A group called the Islamic Jihad in Yemen claimed responsibility for the attack on the U.S. Embassy in Sanaa, Yemen, on Sept. 17. The group had issued a statement Sept. 16 demanding the release of prisoners and threatening to blow up the British, Saudi and UAE embassies if their demands were not met. There were no other reports of attacks in Sanaa besides that on the U.S. Embassy. The attack is the most sophisticated Islamist militant attack in Yemen in recent years and marks a significant increase in jihadist capabilities in the country. But U.S. Embassy security measures ensure that even attacks like this one will not penetrate the inner sanctum of an embassy. At approximately 9:15 a.m. local time, a suicide vehicle-borne improvised explosive device (VBIED) detonated outside the embassy in an attempt to penetrate the reinforced steel gate. Shortly afterwards, armed assailants dressed as local police arrived and opened fire on the compound; masquerading as police most likely bought them time, as their uniforms probably caused confusion on the scene. Rocket-propelled grenade (RPG) explosions and gunfire continued for another 10-15 minutes before the assailants were subdued. The Yemeni Interior Ministry also reported that a man with a suicide vest was shot and killed before he could detonate outside the embassy walls. In all, 16 people died (local civilians, police and six attackers), but the embassy itself was not compromised. The well-coordinated attack marks a significant increase in capabilities by Islamist militants in Yemen, a trend that STRATFOR has been following
for some time as al Qaeda fighters fleeing Iraq and Saudi Arabia have settled in more welcoming corners of the Middle East. In fact, dressing as police officers is a tactic that assailants in Iraq and Saudi Arabia have used. Acquiring weapons and materials has never been a problem in Yemen, as the country is awash in light weapons such as AK-47s and RPGs. In previous attacks on the U.S. Embassy
and other Western interests in Sanaa
, lone attackers or groups have fired automatic weapons or mortar rounds indiscriminately. But the Sept. 17 attack showed coordination among several different units of attackers — gunmen and suicide bombers. Furthermore, the tactics were similar to those used in other serious attacks on U.S. missions in Syria
and Saudi Arabia
: The attackers picked out the most vulnerable point in the embassies' defenses (the gates) and deployed a VBIED in an attempt to break through. This, along with the deployment of gunmen, shows that the assailants did their homework before staging their attack and most likely trained for the attack to get the timing down. But mounting a successful attack on a U.S. embassy requires more than the jihadists were able to muster. Since the 1983 attacks in Beirut, U.S. foreign missions around the world have been converting to the security standards set forth by the Inman Commission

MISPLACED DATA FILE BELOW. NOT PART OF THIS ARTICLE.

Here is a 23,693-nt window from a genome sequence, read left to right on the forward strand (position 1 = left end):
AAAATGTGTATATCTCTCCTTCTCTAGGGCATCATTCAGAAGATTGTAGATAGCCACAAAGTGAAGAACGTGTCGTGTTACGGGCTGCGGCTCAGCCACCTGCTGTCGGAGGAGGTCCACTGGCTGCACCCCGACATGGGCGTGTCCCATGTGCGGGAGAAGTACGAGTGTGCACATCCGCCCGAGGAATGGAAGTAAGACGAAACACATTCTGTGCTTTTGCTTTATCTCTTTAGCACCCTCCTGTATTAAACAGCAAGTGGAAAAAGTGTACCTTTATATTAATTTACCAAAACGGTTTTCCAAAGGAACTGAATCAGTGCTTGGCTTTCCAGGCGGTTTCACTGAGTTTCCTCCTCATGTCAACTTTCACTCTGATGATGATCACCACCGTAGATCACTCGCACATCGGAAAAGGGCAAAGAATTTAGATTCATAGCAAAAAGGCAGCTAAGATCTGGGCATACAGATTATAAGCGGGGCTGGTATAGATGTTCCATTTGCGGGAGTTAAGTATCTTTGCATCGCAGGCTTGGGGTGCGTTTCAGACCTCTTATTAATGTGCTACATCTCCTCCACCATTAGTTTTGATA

. These standards call for foreign missions to be designed and built to withstand the threats to U.S. assets in dangerous places. High blast walls prevent VBIEDs detonating on the street from damaging diplomatic structures. Standoff of at least 100 feet from the street further insulates embassies and consulates. And finally, the embassy buildings themselves are made from reinforced concrete and blast-resistant windows. The exterior of such a building cannot be breached with small arms, or even easily breached with explosives. Within the facility itself, there are concentric rings of security, including a haven to which staff can retreat when the situation outside becomes dangerous. In short, U.S. foreign missions are fortresses that are difficult to damage and even more difficult to storm. Considering all these security measures, even if the assailants in Sanaa had been able to breach the compound's walls with VBIEDs, the handful of armed gunmen likely would have been unable to do much. The embassy's standoff distance and armed U.S. guards on the grounds would have ensured that the gunmen were neutralized before they could have posed a serious threat to the actual embassy. A similar armed assault on a U.S. consulate in Jeddah, Saudi Arabia (in which the assailants actually stormed through the gates) was put down without those inside the embassy being harmed. Even though the Sanaa attack failed, the drastic increase in militants' capability shown in the attack indicates that a bad situation has become worse. Jihadist sympathizers within Yemen's security and intelligence agencies
keep Yemeni President Ali Abdullah Saleh limited in what he can do to combat the growing Islamist threat in the country. Saudi Arabia will also be watching the violence in Yemen closely — not only because the Saudi Embassy was threatened, but also because Riyadh has fought off an Islamist militancy of its own in recent years. The U.S. Embassy's strong fortifications will keep it safe for now, but there are scores of softer, sensitive targets in Yemen that would crumble under an attack like the one carried out today.